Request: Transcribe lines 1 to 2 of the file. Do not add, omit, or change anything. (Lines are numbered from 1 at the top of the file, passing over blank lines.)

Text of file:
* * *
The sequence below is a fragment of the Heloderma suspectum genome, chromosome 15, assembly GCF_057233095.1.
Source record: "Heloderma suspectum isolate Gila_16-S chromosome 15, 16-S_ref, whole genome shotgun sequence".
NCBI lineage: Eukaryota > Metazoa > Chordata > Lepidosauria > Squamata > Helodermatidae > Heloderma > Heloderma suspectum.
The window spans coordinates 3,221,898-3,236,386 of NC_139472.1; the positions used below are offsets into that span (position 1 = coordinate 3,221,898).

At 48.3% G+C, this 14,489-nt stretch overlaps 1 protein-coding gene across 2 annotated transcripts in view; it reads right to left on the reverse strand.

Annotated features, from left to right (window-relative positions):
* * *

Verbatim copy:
The sequence below is a fragment of the Heloderma suspectum genome, chromosome 15, assembly GCF_057233095.1.
Source record: "Heloderma suspectum isolate Gila_16-S chromosome 15, 16-S_ref, whole genome shotgun sequence".